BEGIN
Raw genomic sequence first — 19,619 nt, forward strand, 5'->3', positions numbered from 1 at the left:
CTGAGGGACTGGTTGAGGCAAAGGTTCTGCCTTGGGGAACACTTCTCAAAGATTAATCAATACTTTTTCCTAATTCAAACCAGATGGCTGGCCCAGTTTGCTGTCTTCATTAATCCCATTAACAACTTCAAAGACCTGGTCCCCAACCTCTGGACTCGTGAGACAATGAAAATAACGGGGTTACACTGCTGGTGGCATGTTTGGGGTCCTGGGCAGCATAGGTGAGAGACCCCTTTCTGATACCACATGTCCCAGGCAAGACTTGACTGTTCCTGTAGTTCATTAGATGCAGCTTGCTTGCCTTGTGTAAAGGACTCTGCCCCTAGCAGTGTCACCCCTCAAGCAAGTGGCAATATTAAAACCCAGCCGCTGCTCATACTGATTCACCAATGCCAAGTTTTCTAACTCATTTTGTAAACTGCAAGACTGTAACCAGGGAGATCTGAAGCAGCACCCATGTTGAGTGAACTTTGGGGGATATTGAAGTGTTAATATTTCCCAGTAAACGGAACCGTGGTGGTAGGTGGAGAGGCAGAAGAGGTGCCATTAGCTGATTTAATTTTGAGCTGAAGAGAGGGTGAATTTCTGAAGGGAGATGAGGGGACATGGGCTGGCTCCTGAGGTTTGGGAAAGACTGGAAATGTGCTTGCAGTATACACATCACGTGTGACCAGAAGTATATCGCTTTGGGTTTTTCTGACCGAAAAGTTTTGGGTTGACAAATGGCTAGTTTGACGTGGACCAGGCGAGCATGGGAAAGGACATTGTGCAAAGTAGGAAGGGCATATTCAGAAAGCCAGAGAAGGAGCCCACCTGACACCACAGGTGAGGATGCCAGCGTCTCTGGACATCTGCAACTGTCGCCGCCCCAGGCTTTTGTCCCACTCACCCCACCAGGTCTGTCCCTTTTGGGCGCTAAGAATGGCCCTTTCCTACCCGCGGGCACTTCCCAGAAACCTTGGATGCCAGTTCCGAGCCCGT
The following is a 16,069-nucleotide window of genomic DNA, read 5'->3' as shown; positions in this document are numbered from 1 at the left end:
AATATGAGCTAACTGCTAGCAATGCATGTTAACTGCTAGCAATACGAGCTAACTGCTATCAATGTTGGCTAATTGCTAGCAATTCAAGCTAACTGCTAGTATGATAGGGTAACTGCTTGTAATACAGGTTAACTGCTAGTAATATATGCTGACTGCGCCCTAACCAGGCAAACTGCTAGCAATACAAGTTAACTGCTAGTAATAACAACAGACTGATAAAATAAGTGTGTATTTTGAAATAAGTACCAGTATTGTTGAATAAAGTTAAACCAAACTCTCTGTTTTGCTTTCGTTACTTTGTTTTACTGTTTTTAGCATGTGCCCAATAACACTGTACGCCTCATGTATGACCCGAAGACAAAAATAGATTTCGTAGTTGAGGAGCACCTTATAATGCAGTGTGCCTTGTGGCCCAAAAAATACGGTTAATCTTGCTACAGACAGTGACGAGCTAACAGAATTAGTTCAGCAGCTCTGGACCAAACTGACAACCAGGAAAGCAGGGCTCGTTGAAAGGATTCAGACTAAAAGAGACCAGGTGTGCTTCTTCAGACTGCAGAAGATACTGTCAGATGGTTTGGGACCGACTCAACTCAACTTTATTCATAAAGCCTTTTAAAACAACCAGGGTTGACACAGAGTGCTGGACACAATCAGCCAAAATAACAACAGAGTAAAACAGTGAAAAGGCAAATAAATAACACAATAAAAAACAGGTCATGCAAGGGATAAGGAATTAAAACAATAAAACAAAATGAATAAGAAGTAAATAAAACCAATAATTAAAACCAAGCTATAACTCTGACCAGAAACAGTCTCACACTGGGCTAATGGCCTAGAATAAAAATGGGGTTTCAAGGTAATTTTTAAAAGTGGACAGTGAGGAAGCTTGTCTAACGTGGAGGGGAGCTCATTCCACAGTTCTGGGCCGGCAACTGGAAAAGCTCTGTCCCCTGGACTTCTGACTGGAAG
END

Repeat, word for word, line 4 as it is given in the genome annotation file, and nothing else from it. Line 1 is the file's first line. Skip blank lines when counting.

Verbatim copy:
AATATGAGCTAACTGCTAGCAATGCATGTTAACTGCTAGCAATACGAGCTAACTGCTATCAATGTTGGCTAATTGCTAGCAATTCAAGCTAACTGCTAGTATGATAGGGTAACTGCTTGTAATACAGGTTAACTGCTAGTAATATATGCTGACTGCGCCCTAACCAGGCAAACTGCTAGCAATACAAGTTAACTGCTAGTAATAACAACAGACTGATAAAATAAGTGTGTATTTTGAAATAAGTACCAGTATTGTTGAATAAAGTTAAACCAAACTCTCTGTTTTGCTTTCGTTACTTTGTTTTACTGTTTTTAGCATGTGCCCAATAACACTGTACGCCTCATGTATGACCCGAAGACAAAAATAGATTTCGTAGTTGAGGAGCACCTTATAATGCAGTGTGCCTTGTGGCCCAAAAAATACGGTTAATCTTGCTACAGACAGTGACGAGCTAACAGAATTAGTTCAGCAGCTCTGGACCAAACTGACAACCAGGAAAGCAGGGCTCGTTGAAAGGATTCAGACTAAAAGAGACCAGGTGTGCTTCTTCAGACTGCAGAAGATACTGTCAGATGGTTTGGGACCGACTCAACTCAACTTTATTCATAAAGCCTTTTAAAACAACCAGGGTTGACACAGAGTGCTGGACACAATCAGCCAAAATAACAACAGAGTAAAACAGTGAAAAGGCAAATAAATAACACAATAAAAAACAGGTCATGCAAGGGATAAGGAATTAAAACAATAAAACAAAATGAATAAGAAGTAAATAAAACCAATAATTAAAACCAAGCTATAACTCTGACCAGAAACAGTCTCACACTGGGCTAATGGCCTAGAATAAAAATGGGGTTTCAAGGTAATTTTTAAAAGTGGACAGTGAGGAAGCTTGTCTAACGTGGAGGGGAGCTCATTCCACAGTTCTGGGCCGGCAACTGGAAAAGCTCTGTCCCCTGGACTTCTGACTGGAAG